It is clear from the statute that gave rise to the Marlise Munoz case that exceptions are made for pregnant women – their advance directions are taken less seriously by the law than those of men, and those of women who are not pregnant. On the face of it, this clearly treats pregnant women unequally, potentially violating their right to equality. But do dead pregnant women have a right to equality?
I agree fully with Prof. McQuoid-Mason that cadavers are not the bearers or holders of either civil law rights or human rights.[ 2 ] In addition, there is no doubt that he is correct when he argues that the fetus, equally, has no rights in terms of the SA Bill of Rights until it is born alive.[ 2 ] Consequently, I do not want to argue that cadavers are indeed bearers of human rights, or, in the case of Marlise Munoz, that her cadaver indeed had a ‘right’ to equality and so forth.
The fact that cadavers are not protected under the Constitution and possess no rights[ 32 ] apart from those highlighted by Prof.McQuoid-Mason regarding the desecration of a corpse and so forth, does not necessarily imply that the living can make no provisions that will be honoured upon death, or that society may do whatever it pleases with the body of the deceased, as is done by the hospital in the case under discussion. There are countless situations where the living make decisions on how their future dead bodies will be treated and where those decisions are indeed being honoured and respected. Society respects a dead person’s wish regarding how and when they wish to be buried, or whether, instead, they prefer to be cremated. The law respects the living’s wishes regarding whether they want to donate their organs upon their death or whether or not they want to donate their cadavers for medical research. In addition, an entire field of law has developed around giving effect to the will of the deceased regarding the disposal of their property after their death.
Over many centuries philosophers have grappled with questions as to whose interests are being respected in the examples mentioned above, and whose wishes are being carried out. Some argue that it is the living person’s wishes or interests, in events that occur after their deaths that are being respected. Others argue that the dead, themselves, have a limited range of ongoing interests.[ 35 ] Ronald Dworkin36 maintains the latter, which he calls ‘critical interests’ – the interests of the living in what will become of their cadavers. Wilkinson37 stresses the importance of these critical interests to the human personality: what happens ‘after death can (depending on the particular person’s own idea of self-development) complete the development of the self’. Based on these views it is indeed possible to say, at the very least, that some interests of the cadaver are being protected by the law; even if these are not ‘rights’ in the classic sense of the term.38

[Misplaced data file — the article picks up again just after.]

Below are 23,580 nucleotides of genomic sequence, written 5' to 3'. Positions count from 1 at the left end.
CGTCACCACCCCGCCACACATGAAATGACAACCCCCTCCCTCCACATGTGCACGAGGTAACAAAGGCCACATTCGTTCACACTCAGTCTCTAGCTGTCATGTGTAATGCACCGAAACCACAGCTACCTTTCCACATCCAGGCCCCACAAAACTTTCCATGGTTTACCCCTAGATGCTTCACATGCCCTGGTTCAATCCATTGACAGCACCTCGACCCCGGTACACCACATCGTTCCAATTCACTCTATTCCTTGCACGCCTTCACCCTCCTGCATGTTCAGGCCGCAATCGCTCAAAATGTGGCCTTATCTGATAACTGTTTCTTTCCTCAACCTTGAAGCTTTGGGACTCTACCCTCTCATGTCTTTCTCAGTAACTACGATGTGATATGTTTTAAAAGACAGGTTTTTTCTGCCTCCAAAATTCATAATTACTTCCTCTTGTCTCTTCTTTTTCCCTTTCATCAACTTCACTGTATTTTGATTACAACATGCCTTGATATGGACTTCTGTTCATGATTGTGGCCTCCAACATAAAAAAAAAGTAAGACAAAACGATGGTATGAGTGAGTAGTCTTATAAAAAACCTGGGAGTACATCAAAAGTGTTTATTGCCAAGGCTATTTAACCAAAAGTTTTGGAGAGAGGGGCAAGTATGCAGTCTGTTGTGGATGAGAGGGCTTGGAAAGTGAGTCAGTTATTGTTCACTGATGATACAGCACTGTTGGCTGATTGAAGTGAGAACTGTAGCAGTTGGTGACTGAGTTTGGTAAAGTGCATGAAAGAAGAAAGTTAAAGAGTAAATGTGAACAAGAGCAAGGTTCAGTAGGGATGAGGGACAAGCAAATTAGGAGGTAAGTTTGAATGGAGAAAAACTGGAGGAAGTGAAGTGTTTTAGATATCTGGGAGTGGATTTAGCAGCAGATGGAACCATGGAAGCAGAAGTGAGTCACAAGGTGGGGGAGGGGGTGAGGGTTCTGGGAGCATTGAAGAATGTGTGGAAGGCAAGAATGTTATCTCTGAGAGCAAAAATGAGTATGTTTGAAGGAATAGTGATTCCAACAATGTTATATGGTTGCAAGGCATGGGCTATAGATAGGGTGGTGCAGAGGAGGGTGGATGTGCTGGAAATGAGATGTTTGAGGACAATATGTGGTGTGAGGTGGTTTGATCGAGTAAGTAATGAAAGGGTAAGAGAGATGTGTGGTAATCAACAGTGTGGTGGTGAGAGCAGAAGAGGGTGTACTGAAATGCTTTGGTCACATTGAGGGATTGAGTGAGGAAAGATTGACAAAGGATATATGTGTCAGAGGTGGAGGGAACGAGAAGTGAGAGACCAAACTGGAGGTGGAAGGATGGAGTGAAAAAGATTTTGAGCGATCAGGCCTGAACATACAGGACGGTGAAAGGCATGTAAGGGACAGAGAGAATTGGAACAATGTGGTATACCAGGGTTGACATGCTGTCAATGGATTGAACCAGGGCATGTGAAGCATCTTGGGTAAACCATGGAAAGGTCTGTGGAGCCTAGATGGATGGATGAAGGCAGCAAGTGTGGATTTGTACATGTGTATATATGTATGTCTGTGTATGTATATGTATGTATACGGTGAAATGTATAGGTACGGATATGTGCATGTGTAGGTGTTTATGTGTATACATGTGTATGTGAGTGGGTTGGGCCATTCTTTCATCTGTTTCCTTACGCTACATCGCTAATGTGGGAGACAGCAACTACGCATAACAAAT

Marlise Munoz indicated to her relatives
that she did not want to be kept alive by artificial means.
The hospital was made fully aware of her wishes by her proxy,
her husband. Whether we can call these wishes regarding what
happens after her death merely ‘interests’ or whether they are
‘rights’, it is clear that they were not given effect to,
until a court order was obtained compelling the hospital to do
this. In addition, it is evident that the hospital would have
acted differently had Marlise Munoz not been 14 weeks
pregnant. She lost her ‘interest’ in what happens after her
death to her cadaver because she was pregnant. Her pregnant
dead body, therefore, had been disowned by the hospital, and
her interests in it had been disclaimed.
A woman’s autonomous choice regarding her end-of-life care should be inviolable, unaffected by whether or not she may be pregnant. This is supported by the Ethics Committee of the American College of Obstetricians and Gynecologists: ‘pregnant women’s autonomous (end-of-life) decisions should be respected, and concerns about the impact of those decisions on fetal well-being should be … understood within the context of the women’s values’.39
The SA legal system has not yet had to consider the complex ethical and legal questions that beset new technologies that enable the artificial ventilation and support of brain-dead pregnant cadavers such as Marlise Munoz. It is in the best interests of our society that these questions be addressed carefully and thoughtfully. And when they are, perhaps the wisest answer might simply be to accept the course of nature: a woman’s capacity to nurture a life, any life, ceases with her death.